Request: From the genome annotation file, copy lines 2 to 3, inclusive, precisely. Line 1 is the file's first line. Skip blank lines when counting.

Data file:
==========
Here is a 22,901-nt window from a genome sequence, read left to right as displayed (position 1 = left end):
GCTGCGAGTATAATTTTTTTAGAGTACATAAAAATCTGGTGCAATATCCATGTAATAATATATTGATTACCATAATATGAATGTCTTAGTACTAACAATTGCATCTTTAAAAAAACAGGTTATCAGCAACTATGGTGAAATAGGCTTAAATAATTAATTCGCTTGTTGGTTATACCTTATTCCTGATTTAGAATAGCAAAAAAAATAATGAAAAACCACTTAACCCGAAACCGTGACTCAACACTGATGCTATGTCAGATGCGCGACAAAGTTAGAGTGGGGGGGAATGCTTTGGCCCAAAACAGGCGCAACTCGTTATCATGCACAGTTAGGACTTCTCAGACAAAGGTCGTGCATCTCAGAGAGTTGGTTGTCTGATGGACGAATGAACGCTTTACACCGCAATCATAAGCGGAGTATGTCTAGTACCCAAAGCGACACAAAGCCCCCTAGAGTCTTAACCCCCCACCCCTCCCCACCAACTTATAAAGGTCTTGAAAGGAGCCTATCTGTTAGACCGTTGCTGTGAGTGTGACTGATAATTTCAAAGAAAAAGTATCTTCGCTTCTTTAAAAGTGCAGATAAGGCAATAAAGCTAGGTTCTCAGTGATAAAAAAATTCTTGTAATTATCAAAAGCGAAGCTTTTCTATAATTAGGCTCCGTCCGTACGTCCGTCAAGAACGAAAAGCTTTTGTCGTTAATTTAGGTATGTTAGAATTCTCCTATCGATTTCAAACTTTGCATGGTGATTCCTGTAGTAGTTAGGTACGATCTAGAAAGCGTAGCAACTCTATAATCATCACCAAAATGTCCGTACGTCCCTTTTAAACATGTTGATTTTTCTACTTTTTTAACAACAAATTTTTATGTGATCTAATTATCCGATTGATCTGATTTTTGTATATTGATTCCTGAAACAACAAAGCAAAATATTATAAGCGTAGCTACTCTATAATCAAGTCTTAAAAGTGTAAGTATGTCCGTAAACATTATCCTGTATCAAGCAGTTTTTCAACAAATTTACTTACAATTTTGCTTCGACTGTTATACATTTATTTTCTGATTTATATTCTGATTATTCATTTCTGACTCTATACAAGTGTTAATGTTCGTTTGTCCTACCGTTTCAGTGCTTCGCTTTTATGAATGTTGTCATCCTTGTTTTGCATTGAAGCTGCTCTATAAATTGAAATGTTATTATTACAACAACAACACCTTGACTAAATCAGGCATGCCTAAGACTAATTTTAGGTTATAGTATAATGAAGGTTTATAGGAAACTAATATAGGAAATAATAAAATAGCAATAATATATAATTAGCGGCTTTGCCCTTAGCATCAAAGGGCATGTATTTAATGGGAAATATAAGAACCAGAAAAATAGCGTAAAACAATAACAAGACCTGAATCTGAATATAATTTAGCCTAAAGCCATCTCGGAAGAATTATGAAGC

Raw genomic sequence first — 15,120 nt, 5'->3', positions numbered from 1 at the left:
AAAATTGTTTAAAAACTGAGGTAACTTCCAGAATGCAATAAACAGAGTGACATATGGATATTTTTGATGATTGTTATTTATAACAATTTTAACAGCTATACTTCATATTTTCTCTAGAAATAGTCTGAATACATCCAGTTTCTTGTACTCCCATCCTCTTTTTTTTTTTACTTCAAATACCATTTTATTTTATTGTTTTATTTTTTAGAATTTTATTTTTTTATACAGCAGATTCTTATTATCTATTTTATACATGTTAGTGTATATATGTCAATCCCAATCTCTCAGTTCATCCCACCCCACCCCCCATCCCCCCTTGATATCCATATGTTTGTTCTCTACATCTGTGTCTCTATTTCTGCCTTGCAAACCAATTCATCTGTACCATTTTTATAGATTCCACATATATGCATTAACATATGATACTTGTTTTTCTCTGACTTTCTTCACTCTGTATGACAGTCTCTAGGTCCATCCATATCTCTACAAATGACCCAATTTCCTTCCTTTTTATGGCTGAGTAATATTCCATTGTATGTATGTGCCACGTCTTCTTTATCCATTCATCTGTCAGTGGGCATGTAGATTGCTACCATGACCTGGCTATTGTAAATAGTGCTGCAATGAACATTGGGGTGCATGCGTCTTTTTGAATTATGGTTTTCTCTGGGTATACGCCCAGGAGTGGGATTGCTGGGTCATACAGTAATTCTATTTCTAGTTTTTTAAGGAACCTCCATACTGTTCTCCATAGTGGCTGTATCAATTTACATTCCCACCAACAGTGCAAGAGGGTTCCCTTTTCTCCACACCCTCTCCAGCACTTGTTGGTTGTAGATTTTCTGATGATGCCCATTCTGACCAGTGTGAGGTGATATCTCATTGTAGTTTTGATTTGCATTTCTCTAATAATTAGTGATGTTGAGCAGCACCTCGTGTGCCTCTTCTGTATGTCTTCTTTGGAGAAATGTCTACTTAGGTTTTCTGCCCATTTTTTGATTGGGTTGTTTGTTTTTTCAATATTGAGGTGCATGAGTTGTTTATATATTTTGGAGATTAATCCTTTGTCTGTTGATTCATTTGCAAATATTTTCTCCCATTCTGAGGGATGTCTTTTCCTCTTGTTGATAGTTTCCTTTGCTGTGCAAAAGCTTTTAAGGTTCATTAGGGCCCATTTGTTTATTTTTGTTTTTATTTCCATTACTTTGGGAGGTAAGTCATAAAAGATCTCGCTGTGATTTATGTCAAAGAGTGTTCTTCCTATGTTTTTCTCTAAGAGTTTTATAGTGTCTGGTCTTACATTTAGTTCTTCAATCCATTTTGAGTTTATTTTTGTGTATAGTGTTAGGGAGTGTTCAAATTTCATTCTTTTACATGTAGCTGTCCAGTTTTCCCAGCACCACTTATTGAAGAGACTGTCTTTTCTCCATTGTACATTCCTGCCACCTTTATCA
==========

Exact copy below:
GCTGCGAGTATAATTTTTTTAGAGTACATAAAAATCTGGTGCAATATCCATGTAATAATATATTGATTACCATAATATGAATGTCTTAGTACTAACAATTGCATCTTTAAAAAAACAGGTTATCAGCAACTATGGTGAAATAGGCTTAAATAATTAATTCGCTTGTTGGTTATACCTTATTCCTGATTTAGAATAGCAAAAAAAATAATGAAAAACCACTTAACCCGAAACCGTGACTCAACACTGATGCTATGTCAGATGCGCGACAAAGTTAGAGTGGGGGGGAATGCTTTGGCCCAAAACAGGCGCAACTCGTTATCATGCACAGTTAGGACTTCTCAGACAAAGGTCGTGCATCTCAGAGAGTTGGTTGTCTGATGGACGAATGAACGCTTTACACCGCAATCATAAGCGGAGTATGTCTAGTACCCAAAGCGACACAAAGCCCCCTAGAGTCTTAACCCCCCACCCCTCCCCACCAACTTATAAAGGTCTTGAAAGGAGCCTATCTGTTAGACCGTTGCTGTGAGTGTGACTGATAATTTCAAAGAAAAAGTATCTTCGCTTCTTTAAAAGTGCAGATAAGGCAATAAAGCTAGGTTCTCAGTGATAAAAAAATTCTTGTAATTATCAAAAGCGAAGCTTTTCTATAATTAGGCTCCGTCCGTACGTCCGTCAAGAACGAAAAGCTTTTGTCGTTAATTTAGGTATGTTAGAATTCTCCTATCGATTTCAAACTTTGCATGGTGATTCCTGTAGTAGTTAGGTACGATCTAGAAAGCGTAGCAACTCTATAATCATCACCAAAATGTCCGTACGTCCCTTTTAAACATGTTGATTTTTCTACTTTTTTAACAACAAATTTTTATGTGATCTAATTATCCGATTGATCTGATTTTTGTATATTGATTCCTGAAACAACAAAGCAAAATATTATAAGCGTAGCTACTCTATAATCAAGTCTTAAAAGTGTAAGTATGTCCGTAAACATTATCCTGTATCAAGCAGTTTTTCAACAAATTTACTTACAATTTTGCTTCGACTGTTATACATTTATTTTCTGATTTATATTCTGATTATTCATTTCTGACTCTATACAAGTGTTAATGTTCGTTTGTCCTACCGTTTCAGTGCTTCGCTTTTATGAATGTTGTCATCCTTGTTTTGCATTGAAGCTGCTCTATAAATTGAAATGTTATTATTACAACAACAACACCTTGACTAAATCAGGCATGCCTAAGACTAATTTTAGGTTATAGTATAATGAAGGTTTATAGGAAACTAATATAGGAAATAATAAAATAGCAATAATATATAATTAGCGGCTTTGCCCTTAGCATCAAAGGGCATGTATTTAATGGGAAATATAAGAACCAGAAAAATAGCGTAAAACAATAACAAGACCTGAATCTGAATATAATTTAGCCTAAAGCCATCTCGGAAGAATTATGAAGC

Raw genomic sequence first — 15,120 nt, 5'->3', positions numbered from 1 at the left: